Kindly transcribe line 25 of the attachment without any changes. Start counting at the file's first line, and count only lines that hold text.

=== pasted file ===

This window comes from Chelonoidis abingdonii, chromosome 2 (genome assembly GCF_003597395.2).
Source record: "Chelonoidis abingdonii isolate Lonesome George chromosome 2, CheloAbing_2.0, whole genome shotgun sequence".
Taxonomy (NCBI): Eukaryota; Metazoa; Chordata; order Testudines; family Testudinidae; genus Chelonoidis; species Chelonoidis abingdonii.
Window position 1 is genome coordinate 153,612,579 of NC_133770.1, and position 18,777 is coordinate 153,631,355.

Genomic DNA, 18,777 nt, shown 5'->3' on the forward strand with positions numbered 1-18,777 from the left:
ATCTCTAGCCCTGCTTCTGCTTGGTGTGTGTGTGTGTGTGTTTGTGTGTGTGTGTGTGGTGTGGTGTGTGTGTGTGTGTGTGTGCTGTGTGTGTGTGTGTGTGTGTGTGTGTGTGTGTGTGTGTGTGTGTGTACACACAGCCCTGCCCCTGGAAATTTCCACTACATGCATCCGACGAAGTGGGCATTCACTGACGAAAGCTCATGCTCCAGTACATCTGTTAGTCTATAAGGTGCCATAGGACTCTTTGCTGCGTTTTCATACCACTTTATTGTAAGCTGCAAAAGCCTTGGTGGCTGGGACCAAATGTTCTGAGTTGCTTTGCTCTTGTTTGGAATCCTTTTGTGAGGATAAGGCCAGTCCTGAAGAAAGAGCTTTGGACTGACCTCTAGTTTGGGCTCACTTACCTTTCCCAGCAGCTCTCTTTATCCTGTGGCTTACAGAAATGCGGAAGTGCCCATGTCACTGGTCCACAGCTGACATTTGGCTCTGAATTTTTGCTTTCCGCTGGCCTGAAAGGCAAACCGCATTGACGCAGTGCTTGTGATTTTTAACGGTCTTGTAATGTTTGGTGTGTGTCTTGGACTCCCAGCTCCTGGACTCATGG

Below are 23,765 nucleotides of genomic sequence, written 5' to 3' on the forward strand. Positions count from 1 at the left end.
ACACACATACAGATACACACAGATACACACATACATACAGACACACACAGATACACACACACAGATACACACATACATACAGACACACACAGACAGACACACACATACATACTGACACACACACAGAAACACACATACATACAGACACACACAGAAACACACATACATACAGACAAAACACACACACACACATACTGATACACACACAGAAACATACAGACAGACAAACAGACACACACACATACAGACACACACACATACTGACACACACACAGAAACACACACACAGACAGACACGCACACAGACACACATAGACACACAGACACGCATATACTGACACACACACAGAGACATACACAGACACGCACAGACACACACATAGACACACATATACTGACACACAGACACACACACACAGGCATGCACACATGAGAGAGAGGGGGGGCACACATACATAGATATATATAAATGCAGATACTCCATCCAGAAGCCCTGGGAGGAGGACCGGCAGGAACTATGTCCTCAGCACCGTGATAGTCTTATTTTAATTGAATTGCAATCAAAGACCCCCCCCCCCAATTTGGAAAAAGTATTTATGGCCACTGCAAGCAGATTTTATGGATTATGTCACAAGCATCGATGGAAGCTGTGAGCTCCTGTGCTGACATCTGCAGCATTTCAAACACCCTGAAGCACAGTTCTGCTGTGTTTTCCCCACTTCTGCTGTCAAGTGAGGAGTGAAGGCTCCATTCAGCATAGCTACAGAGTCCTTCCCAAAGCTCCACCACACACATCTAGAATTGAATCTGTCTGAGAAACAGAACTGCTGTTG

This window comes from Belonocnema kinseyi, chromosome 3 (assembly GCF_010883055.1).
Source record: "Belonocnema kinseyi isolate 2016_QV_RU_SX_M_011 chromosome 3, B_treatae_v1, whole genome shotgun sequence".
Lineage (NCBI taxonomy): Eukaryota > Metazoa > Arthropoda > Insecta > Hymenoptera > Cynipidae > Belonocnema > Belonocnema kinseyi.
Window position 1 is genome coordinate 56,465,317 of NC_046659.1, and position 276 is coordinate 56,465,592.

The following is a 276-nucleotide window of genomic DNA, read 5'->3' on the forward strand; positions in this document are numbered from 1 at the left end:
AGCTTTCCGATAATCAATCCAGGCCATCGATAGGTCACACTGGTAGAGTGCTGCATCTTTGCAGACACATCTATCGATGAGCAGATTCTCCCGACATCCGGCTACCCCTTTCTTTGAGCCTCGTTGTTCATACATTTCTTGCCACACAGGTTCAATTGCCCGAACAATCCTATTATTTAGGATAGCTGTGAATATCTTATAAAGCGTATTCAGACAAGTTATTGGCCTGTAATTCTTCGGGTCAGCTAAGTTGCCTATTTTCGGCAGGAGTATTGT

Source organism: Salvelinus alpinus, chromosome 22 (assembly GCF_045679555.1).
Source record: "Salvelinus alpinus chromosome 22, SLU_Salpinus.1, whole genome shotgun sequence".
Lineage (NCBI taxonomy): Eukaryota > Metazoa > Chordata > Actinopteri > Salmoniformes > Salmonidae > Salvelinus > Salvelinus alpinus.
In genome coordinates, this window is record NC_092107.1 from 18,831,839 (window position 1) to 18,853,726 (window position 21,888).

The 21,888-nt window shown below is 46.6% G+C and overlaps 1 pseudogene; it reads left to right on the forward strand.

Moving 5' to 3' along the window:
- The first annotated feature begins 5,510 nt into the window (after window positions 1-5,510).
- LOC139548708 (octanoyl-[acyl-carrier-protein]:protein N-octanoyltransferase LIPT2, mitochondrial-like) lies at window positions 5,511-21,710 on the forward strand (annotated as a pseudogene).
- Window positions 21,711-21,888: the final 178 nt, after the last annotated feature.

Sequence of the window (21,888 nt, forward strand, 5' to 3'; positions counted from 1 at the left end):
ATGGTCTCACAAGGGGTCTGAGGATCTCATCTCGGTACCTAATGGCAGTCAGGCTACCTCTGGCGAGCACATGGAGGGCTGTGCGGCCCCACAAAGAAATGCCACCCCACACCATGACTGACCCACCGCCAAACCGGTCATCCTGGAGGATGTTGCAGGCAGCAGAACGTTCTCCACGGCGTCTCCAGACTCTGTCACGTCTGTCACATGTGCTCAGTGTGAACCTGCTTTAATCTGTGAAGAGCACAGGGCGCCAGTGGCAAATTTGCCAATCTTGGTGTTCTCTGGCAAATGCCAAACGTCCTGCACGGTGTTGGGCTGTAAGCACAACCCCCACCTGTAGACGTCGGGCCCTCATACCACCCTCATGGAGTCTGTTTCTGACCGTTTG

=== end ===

ATGGTCTCACAAGGGGTCTGAGGATCTCATCTCGGTACCTAATGGCAGTCAGGCTACCTCTGGCGAGCACATGGAGGGCTGTGCGGCCCCACAAAGAAATGCCACCCCACACCATGACTGACCCACCGCCAAACCGGTCATCCTGGAGGATGTTGCAGGCAGCAGAACGTTCTCCACGGCGTCTCCAGACTCTGTCACGTCTGTCACATGTGCTCAGTGTGAACCTGCTTTAATCTGTGAAGAGCACAGGGCGCCAGTGGCAAATTTGCCAATCTTGGTGTTCTCTGGCAAATGCCAAACGTCCTGCACGGTGTTGGGCTGTAAGCACAACCCCCACCTGTAGACGTCGGGCCCTCATACCACCCTCATGGAGTCTGTTTCTGACCGTTTG